Squeezing non-relays at the entry node

Roger Dingledine arma at mit.edu
Mon Dec 14 01:23:14 UTC 2009

Hi folks (Nick in particular),

I've been pondering other performance improvements. One of them is to
rate-limit client connections as they enter the network. Rate limiting
in the Tor client itself would work better, but it's not a very stable
equilibrium -- it encourages people to switch to security disasters
like tortunnel.

So I'm looking at rate-limiting non-relay OR connections. Here's the

diff --git a/src/or/connection_or.c b/src/or/connection_or.c
index aa26bf8..3f984bf 100644
--- a/src/or/connection_or.c
+++ b/src/or/connection_or.c
@@ -333,10 +333,24 @@ connection_or_init_conn_from_address(or_connection_t *conn
   or_options_t *options = get_options();
   routerinfo_t *r = router_get_by_digest(id_digest);
-  conn->bandwidthrate = (int)options->BandwidthRate;
-  conn->read_bucket = conn->bandwidthburst = (int)options->BandwidthBurst;
   connection_or_set_identity_digest(conn, id_digest);

+  if (r || router_get_consensus_status_by_id(id_digest)) {
+    /* It's in the consensus, or we have a descriptor for it meaning it
+     * was probably in a recent consensus. It's a recognized relay:
+     * give it full bandwidth. */
+    conn->bandwidthrate = (int)options->BandwidthRate;
+    conn->read_bucket = conn->bandwidthburst = (int)options->BandwidthBurst;
+  } else { /* Not a recognized relay. Squeeze it down based on the
+            * suggested bandwidth parameters in the consensus. */
+    conn->bandwidthrate =
+      (int)networkstatus_get_param(NULL, "bwconnrate",
+                                   (int)options->BandwidthRate);
+    conn->read_bucket = conn->bandwidthburst =
+      (int)networkstatus_get_param(NULL, "bwconnburst",
+                                   (int)options->BandwidthBurst);
+  }
   conn->_base.port = port;
   tor_addr_copy(&conn->_base.addr, addr);
   tor_addr_copy(&conn->real_addr, addr);

As you can see, I'm making it configurable inside the consensus, so we
can experiment with it rather than rolling it out and then changing our
minds later. I don't have a good sense of whether it will be a good move,
but the only way I can imagine to find out is to try it.

I'm imagining trying it out with a rate of 20KB and a burst of 500KB.

As a nice side effect, we'll also be rolling out the infrastructure for
one defense against Sambuddho's "approximating a global passive adversary"
congestion attack, if the attack ever gets precise enough that we can
try out our defense and compare.

In the distant future, where we've deployed a design where not all relays
get to see the unified networkstatus consensus, we'll have to stop voting
for a modified bwconnrate and bwconnburst, since the relays won't be
able to know (at least this way) if it's a genuine relay. Maybe part
of that design will be to present a signed credential proving you're a
public relay. In any case, we have a way to disable this feature when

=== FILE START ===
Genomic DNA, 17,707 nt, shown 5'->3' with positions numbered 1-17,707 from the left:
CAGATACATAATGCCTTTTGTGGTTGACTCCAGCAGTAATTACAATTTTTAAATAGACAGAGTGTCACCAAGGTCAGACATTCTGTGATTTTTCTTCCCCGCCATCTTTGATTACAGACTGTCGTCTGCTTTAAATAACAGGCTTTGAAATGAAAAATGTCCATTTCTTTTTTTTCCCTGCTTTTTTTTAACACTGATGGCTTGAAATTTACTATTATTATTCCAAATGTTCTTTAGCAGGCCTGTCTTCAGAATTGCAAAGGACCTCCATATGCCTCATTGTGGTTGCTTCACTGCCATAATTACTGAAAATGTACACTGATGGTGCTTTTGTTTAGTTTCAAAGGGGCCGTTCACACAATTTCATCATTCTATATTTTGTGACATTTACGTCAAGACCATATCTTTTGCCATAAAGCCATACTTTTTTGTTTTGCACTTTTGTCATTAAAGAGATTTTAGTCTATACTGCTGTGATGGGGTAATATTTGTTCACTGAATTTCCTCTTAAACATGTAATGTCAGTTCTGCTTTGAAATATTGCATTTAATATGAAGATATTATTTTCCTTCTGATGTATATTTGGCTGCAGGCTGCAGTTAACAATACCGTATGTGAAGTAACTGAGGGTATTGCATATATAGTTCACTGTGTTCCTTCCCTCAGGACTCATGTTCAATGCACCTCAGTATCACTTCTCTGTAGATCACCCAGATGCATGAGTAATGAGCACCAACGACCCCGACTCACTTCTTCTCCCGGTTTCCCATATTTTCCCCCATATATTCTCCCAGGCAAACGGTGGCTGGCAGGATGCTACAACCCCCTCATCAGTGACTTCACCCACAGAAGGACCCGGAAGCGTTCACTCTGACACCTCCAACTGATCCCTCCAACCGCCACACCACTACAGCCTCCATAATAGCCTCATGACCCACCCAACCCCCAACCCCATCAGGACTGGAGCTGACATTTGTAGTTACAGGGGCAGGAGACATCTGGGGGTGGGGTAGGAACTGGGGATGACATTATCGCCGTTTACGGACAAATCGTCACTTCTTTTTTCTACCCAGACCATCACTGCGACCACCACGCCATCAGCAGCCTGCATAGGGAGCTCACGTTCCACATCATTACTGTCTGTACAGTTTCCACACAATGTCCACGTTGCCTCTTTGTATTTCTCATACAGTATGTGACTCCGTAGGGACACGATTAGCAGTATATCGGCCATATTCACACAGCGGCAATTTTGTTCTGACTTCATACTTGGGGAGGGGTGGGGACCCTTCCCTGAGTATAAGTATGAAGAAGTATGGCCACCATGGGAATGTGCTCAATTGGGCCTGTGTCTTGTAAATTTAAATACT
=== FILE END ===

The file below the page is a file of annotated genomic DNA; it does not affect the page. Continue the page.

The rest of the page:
that distant future arrives.

We're also squeezing down bridge relays by this feature, since the public
relays can't tell the difference between a bridge and a client. At some
point we should make sure that bridges send their client traffic over
different TCP connections than their own traffic. That's a separate
discussion though.

It shouldn't impact bandwidth bootstrapping tests, since those aim to
spread 500KB of traffic across 4 circuits.

It would impact Mike's bwauthority tests. We'd want to make an exception
for those Tors. I think we'd leave the torperf deployments alone, since
after all their goal is to measure "realistic" client performance.

It could also impact initial directory info bootstrapping -- if you try
to fetch 1MB from a particular dir mirror, it would slow down the second
half of that download. We'd want to keep an eye on how much that changes.

A more thorough solution would be to rate-limit all the OR conns coming
from a particular non-relay into the same bucket, to prevent people
getting around the limits by opening multiple TCP connections. But it's
actually not so easy to open multiple conns to the same destination in
Tor; plus I'm aiming to solve this for the general case where people
are overloading relays and don't even know it's a bad thing.

My main concern here is that I wonder if we are being thorough enough at
detecting "is a relay". It checks the consensus and the descriptor cache
currently. So if the authorities think you're not Running, they won't put
you in the consensus, and no relays will hear about you. If you go up and
down, relays that serve dirport info will have your descriptor cached,
so they'll recognize you so long as you were around in the past day or so.

Relays that don't serve dirport info will stop fetching descriptors,
but they'll continue to fetch the consensus. So they'll still mostly work.

Are there any other cases that are going to be a problem? Are there better
(simple, easy to deploy soon) ways to decide if the peer is a relay?


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